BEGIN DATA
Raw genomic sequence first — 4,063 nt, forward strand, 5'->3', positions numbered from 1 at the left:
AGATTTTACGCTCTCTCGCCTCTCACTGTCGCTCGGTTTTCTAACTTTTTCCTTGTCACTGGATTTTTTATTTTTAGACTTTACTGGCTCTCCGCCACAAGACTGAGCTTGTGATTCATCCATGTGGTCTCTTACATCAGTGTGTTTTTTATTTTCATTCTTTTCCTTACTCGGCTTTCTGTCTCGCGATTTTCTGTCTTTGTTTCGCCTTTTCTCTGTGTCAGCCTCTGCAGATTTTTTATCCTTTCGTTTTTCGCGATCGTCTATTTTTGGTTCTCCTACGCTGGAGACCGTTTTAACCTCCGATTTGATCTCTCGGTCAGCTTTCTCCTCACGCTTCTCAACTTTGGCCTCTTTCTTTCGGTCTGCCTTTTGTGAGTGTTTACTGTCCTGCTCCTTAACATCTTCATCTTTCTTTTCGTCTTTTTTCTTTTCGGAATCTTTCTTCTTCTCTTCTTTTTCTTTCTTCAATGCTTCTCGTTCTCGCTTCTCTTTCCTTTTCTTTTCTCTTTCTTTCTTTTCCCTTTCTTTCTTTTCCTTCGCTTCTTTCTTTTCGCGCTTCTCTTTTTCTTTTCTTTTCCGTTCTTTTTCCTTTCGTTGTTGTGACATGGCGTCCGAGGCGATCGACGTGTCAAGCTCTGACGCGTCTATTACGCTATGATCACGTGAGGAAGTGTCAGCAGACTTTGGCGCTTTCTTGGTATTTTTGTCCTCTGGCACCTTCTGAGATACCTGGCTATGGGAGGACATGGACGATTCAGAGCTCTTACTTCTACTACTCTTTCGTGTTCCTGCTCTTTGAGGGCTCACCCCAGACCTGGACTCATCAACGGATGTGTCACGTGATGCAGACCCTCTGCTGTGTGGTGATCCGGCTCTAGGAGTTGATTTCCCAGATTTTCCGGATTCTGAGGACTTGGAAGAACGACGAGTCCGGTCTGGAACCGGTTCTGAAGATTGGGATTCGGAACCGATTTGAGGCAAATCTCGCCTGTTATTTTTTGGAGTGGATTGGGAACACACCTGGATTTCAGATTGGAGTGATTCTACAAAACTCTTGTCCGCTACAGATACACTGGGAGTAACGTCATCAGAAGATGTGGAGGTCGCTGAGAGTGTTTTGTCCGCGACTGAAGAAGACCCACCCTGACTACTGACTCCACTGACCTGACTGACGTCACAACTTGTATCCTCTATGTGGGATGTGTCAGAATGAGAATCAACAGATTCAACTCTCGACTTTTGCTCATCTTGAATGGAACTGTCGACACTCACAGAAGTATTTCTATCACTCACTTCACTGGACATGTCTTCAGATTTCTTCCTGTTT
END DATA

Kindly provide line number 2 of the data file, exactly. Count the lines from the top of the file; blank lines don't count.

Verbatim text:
AGATTTTACGCTCTCTCGCCTCTCACTGTCGCTCGGTTTTCTAACTTTTTCCTTGTCACTGGATTTTTTATTTTTAGACTTTACTGGCTCTCCGCCACAAGACTGAGCTTGTGATTCATCCATGTGGTCTCTTACATCAGTGTGTTTTTTATTTTCATTCTTTTCCTTACTCGGCTTTCTGTCTCGCGATTTTCTGTCTTTGTTTCGCCTTTTCTCTGTGTCAGCCTCTGCAGATTTTTTATCCTTTCGTTTTTCGCGATCGTCTATTTTTGGTTCTCCTACGCTGGAGACCGTTTTAACCTCCGATTTGATCTCTCGGTCAGCTTTCTCCTCACGCTTCTCAACTTTGGCCTCTTTCTTTCGGTCTGCCTTTTGTGAGTGTTTACTGTCCTGCTCCTTAACATCTTCATCTTTCTTTTCGTCTTTTTTCTTTTCGGAATCTTTCTTCTTCTCTTCTTTTTCTTTCTTCAATGCTTCTCGTTCTCGCTTCTCTTTCCTTTTCTTTTCTCTTTCTTTCTTTTCCCTTTCTTTCTTTTCCTTCGCTTCTTTCTTTTCGCGCTTCTCTTTTTCTTTTCTTTTCCGTTCTTTTTCCTTTCGTTGTTGTGACATGGCGTCCGAGGCGATCGACGTGTCAAGCTCTGACGCGTCTATTACGCTATGATCACGTGAGGAAGTGTCAGCAGACTTTGGCGCTTTCTTGGTATTTTTGTCCTCTGGCACCTTCTGAGATACCTGGCTATGGGAGGACATGGACGATTCAGAGCTCTTACTTCTACTACTCTTTCGTGTTCCTGCTCTTTGAGGGCTCACCCCAGACCTGGACTCATCAACGGATGTGTCACGTGATGCAGACCCTCTGCTGTGTGGTGATCCGGCTCTAGGAGTTGATTTCCCAGATTTTCCGGATTCTGAGGACTTGGAAGAACGACGAGTCCGGTCTGGAACCGGTTCTGAAGATTGGGATTCGGAACCGATTTGAGGCAAATCTCGCCTGTTATTTTTTGGAGTGGATTGGGAACACACCTGGATTTCAGATTGGAGTGATTCTACAAAACTCTTGTCCGCTACAGATACACTGGGAGTAACGTCATCAGAAGATGTGGAGGTCGCTGAGAGTGTTTTGTCCGCGACTGAAGAAGACCCACCCTGACTACTGACTCCACTGACCTGACTGACGTCACAACTTGTATCCTCTATGTGGGATGTGTCAGAATGAGAATCAACAGATTCAACTCTCGACTTTTGCTCATCTTGAATGGAACTGTCGACACTCACAGAAGTATTTCTATCACTCACTTCACTGGACATGTCTTCAGATTTCTTCCTGTTT